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Tuckerfan
11-24-2012, 05:18 PM
Ever have one of those pictures that you've looked at a thousand times or more, but failed to notice certain things about it? I was staring at a photo of parts of the original mold for the Tucker's horn button, when it suddenly occurred to me that I hadn't the faintest clue as to how it would have been done back in the '40s. I know how one would do it now, with a CNC machine, but back in the '40s, with only manual equipment? I don't know.

Here's a shot of the mold, showing the Tucker crest.

https://lh3.googleusercontent.com/-GFsmi58EPaE/ULE2UiZnMhI/AAAAAAAAEIw/3SeVVb20pnE/w248-h248-p/horn%2Bbutton%2Bmold%2B01.JPG

Here's the back side, showing that it was machined out of bar stock

https://lh6.googleusercontent.com/-w8_hpX_PXfE/ULE2Y6AUJFI/AAAAAAAAEI4/xXCd2bMt5P4/s500/horn+button+mold+02.JPG

The front of it is fairly elaborate and detailed, with the crest following the contours of the curve of the mold. So, any clues?

Errol Groff
11-24-2012, 05:36 PM
I will take a guess at a hand carved model and a duplicating head on a B'port type machine. A tracing stylus in one spindle and a power spindle in the other.

John Stevenson
11-24-2012, 05:41 PM
Something like an Alexandra 3D engraver, bit like a standard pantograph engraver but the head can follow a 3D pattern.
Patterns would have been done 6 to 10 times size as any errors on the pattern do nor show on the mould.

bob ward
11-24-2012, 06:02 PM
How cool is that? An original piece of Tucker factory tooling!

Edit. I think the penny has just dropped. Hence your recent post on melting aluminium? You probably know this, but wax investment is the way to go to accurately reproduce a detailed piece like this. Lots of info at alloyavenue.com or its predecessor backyardmetalcasting.com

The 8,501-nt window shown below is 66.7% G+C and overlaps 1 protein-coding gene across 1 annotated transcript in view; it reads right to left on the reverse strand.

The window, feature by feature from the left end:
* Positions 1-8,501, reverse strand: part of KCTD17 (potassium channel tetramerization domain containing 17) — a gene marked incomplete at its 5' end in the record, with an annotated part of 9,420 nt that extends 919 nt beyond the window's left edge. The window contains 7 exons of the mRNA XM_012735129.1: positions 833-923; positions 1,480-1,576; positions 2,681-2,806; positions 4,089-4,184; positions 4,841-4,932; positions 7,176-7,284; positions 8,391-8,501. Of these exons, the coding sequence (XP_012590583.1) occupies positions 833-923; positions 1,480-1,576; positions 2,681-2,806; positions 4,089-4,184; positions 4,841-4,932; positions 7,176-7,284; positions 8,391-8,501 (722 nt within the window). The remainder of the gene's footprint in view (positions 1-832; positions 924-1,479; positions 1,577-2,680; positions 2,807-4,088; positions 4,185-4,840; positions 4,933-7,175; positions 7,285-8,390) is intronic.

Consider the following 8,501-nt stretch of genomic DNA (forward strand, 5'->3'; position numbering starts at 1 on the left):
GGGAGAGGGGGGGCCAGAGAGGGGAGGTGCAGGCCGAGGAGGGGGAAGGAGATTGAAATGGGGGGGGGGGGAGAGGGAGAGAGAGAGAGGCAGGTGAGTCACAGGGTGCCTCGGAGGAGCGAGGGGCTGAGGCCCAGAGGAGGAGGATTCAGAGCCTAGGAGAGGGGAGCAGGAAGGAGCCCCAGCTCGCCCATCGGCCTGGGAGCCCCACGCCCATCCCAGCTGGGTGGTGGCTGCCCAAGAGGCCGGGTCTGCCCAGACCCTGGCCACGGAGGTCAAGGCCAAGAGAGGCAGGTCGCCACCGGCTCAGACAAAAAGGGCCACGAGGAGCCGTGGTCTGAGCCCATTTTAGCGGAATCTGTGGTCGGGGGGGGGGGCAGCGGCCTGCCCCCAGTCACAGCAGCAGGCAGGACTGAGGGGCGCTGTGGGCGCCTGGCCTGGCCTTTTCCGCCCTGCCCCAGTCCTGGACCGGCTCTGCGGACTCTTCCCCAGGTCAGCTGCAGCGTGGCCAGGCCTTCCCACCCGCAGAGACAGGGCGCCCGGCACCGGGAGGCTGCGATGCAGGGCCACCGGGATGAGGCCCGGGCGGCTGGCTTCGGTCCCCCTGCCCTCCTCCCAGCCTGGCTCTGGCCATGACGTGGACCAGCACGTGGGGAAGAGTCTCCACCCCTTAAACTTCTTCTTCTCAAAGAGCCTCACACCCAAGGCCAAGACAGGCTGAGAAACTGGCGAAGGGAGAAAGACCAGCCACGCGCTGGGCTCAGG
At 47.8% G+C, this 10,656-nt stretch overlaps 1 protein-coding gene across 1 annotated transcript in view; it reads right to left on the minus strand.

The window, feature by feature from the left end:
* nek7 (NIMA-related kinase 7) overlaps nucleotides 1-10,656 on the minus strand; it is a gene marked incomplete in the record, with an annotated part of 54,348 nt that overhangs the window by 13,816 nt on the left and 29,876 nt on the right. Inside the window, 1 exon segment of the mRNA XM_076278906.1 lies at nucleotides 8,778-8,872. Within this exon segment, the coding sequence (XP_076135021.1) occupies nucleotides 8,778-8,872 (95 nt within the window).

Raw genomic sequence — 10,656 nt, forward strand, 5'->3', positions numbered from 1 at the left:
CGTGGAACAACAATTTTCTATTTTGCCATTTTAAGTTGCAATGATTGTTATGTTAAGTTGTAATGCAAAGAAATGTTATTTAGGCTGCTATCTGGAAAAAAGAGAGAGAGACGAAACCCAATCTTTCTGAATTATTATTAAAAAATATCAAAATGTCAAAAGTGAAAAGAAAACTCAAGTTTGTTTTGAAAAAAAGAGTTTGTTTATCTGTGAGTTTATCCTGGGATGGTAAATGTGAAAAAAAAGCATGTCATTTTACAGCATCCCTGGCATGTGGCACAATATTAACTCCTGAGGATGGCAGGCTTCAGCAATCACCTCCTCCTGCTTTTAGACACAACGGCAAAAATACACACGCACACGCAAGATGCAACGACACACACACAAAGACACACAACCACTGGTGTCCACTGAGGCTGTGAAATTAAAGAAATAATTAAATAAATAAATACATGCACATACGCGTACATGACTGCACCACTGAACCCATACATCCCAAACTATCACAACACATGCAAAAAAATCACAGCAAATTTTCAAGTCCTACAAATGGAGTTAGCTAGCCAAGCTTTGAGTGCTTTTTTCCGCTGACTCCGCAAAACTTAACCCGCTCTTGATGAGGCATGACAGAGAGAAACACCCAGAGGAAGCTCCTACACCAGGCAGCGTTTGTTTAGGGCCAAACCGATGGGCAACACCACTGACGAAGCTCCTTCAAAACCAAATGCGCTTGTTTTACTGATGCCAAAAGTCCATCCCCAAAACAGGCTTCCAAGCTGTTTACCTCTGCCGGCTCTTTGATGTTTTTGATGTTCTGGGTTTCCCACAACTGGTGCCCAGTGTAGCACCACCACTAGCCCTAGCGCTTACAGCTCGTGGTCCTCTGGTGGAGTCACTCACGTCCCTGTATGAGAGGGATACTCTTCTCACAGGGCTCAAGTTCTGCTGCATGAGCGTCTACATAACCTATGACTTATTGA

Tuckerfan
11-24-2012, 06:18 PM
Its about the only piece left, too, I'm afraid. The original dies for the cars were made out of Kirksite (these were intended simply to be used on building the pilot cars and would have been replaced by more conventional material) and their whereabouts are uncertain. A couple of gentlemen bought up most of the dies and the incomplete bodies and parts, intending to build more cars, but never built more than a couple. The bodies and the tooling sat outside and were damaged by the elements. The final disposition of the remains isn't entirely clear. Some were sold, and its assumed that the rest were crushed, but the folks who actually know about these things have the annoying habit of being rather tight lipped about it all.

Paul Alciatore
11-24-2012, 06:19 PM
I do not see what it is in the second photo that "shows it was machined out of bar stock". Although the explanations above are certainly possible, I would suspect it also could have been stamped like a coin.